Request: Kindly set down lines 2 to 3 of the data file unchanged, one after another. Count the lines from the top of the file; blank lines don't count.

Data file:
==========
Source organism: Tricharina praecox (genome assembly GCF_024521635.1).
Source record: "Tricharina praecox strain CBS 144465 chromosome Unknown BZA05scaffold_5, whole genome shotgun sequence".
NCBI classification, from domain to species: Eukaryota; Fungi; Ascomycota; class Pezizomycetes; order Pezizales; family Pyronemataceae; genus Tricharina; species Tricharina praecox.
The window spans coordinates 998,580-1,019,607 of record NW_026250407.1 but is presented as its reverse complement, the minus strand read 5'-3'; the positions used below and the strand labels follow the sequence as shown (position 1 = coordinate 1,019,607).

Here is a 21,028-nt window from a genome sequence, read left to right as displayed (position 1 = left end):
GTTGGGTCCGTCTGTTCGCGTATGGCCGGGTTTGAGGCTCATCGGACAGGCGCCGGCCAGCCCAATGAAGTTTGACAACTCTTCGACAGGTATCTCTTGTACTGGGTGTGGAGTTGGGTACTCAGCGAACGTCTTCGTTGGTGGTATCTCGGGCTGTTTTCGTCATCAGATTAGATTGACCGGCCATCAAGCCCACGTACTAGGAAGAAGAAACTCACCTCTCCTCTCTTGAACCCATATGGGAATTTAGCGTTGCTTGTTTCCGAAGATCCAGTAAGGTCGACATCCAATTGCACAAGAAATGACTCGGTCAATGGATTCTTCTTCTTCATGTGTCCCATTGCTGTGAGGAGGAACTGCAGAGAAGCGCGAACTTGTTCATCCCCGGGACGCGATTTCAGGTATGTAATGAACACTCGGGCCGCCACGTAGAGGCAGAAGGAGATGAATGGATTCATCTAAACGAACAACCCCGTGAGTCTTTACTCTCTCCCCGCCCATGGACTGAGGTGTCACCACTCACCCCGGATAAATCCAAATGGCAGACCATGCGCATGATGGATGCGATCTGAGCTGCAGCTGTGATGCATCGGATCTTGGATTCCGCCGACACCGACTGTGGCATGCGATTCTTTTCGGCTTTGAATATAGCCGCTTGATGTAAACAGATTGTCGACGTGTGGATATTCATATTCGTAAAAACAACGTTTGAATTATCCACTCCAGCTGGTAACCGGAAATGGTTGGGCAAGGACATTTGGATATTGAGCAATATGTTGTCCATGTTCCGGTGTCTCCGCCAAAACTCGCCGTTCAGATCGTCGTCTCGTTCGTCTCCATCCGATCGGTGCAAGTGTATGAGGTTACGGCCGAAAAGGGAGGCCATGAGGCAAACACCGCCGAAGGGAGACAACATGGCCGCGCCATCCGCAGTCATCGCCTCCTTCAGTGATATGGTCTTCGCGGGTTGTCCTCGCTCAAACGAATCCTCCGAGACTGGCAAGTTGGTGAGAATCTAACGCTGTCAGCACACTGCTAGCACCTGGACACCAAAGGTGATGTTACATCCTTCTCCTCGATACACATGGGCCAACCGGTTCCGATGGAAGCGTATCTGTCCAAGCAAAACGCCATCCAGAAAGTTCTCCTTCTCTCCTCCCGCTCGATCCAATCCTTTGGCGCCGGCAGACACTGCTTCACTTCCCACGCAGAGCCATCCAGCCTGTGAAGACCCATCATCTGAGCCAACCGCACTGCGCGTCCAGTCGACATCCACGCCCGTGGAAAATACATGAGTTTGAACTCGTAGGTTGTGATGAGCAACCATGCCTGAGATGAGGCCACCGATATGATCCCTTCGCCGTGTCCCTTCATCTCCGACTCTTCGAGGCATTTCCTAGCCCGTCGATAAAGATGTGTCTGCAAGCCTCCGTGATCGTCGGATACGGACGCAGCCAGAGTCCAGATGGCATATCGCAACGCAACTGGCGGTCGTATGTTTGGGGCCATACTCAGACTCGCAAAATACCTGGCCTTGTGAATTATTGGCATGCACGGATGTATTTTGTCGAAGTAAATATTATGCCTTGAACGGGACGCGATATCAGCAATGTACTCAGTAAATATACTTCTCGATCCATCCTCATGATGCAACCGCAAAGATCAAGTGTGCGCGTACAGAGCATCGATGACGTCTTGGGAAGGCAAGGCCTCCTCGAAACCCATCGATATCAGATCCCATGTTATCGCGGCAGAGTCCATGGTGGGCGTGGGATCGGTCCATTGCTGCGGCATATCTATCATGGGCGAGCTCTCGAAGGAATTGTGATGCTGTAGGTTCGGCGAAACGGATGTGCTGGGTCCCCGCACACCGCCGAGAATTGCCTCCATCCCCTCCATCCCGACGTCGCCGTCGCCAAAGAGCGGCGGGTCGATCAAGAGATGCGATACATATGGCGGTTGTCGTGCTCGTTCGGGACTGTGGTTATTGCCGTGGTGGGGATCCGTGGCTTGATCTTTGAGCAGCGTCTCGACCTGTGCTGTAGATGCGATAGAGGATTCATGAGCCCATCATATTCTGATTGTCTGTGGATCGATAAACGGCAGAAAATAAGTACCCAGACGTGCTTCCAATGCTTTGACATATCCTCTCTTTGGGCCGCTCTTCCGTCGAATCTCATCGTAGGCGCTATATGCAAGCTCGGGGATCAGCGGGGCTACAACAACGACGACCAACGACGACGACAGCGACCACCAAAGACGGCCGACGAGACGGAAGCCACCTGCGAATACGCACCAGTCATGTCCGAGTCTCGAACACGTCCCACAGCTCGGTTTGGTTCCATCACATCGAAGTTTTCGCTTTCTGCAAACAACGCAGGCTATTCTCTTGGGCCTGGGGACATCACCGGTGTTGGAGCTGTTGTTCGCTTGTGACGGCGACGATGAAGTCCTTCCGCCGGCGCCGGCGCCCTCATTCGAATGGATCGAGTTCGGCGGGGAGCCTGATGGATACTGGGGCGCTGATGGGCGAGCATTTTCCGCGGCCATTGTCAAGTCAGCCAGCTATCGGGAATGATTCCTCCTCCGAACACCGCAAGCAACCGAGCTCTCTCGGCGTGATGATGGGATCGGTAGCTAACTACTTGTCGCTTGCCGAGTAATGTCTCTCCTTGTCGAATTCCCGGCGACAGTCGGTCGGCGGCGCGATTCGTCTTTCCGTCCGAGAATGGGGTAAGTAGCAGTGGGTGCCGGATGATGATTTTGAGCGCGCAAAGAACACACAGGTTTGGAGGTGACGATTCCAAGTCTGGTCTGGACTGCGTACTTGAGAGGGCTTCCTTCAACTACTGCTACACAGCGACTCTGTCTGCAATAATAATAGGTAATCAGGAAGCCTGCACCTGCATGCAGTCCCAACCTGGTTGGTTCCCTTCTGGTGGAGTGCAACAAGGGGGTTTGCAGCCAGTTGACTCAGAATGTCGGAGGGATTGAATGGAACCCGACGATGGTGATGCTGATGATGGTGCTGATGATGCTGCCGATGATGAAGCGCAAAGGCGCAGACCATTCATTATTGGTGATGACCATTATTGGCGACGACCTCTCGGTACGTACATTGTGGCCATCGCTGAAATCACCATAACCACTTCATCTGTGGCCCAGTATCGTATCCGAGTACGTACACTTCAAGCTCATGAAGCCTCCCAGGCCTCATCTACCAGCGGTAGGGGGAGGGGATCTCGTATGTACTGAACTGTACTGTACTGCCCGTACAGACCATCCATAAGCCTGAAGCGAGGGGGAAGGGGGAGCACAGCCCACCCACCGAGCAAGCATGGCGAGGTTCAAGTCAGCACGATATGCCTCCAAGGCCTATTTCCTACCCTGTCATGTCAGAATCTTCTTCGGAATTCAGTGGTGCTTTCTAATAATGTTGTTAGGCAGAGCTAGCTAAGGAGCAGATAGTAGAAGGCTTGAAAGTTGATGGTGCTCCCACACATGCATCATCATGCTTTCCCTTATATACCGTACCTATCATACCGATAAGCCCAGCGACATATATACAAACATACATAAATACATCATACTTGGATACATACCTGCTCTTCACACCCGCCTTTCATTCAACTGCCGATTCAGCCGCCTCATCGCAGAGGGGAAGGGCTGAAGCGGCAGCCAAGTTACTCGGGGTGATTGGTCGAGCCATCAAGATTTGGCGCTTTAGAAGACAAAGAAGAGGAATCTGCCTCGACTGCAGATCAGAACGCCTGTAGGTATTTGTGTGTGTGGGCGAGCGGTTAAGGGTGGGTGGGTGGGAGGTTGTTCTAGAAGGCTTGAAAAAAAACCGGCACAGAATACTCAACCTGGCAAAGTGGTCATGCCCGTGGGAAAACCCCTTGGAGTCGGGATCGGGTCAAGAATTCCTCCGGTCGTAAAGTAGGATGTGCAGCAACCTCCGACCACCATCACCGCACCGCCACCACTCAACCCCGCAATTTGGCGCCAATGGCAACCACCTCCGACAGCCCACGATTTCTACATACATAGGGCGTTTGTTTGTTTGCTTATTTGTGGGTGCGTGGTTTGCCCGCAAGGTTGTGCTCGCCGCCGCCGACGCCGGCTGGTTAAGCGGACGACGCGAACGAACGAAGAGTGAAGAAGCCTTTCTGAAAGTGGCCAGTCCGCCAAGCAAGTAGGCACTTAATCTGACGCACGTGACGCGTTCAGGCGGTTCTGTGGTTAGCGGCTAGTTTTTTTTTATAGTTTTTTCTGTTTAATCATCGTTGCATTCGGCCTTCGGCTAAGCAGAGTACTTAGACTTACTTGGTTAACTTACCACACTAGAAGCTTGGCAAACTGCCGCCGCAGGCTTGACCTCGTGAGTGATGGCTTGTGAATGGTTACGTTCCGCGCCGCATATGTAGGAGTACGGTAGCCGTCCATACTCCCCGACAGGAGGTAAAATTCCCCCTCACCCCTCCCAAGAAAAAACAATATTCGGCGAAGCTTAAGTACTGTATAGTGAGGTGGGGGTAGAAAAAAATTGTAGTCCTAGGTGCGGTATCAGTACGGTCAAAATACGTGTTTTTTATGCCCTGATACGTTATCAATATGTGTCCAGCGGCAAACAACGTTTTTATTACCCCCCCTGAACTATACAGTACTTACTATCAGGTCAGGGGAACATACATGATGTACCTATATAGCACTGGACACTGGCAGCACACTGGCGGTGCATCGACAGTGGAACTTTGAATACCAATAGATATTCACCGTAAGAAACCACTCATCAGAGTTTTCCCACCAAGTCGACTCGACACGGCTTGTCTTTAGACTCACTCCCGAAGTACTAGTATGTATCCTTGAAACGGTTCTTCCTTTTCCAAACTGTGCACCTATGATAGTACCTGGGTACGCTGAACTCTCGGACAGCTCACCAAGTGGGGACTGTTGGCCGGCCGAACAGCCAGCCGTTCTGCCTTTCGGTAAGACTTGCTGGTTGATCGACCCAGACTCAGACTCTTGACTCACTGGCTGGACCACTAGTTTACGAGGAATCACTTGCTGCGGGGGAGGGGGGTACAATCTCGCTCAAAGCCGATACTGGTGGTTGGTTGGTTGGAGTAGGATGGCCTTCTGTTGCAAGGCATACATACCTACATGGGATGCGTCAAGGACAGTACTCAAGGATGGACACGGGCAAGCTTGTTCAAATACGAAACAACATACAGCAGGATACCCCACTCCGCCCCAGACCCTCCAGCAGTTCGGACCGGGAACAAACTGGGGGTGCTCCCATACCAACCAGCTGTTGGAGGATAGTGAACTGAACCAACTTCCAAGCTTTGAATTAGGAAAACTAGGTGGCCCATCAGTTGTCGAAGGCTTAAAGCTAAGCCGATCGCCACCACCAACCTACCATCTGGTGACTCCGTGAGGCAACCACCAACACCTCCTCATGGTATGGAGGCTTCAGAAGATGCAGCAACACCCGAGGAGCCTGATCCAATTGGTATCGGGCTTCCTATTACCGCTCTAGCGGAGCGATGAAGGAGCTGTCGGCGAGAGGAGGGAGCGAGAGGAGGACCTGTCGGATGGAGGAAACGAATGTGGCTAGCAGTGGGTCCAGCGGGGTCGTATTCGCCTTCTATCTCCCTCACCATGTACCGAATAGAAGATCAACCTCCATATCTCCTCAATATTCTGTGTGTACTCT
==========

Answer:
Source record: "Tricharina praecox strain CBS 144465 chromosome Unknown BZA05scaffold_5, whole genome shotgun sequence".
NCBI classification, from domain to species: Eukaryota; Fungi; Ascomycota; class Pezizomycetes; order Pezizales; family Pyronemataceae; genus Tricharina; species Tricharina praecox.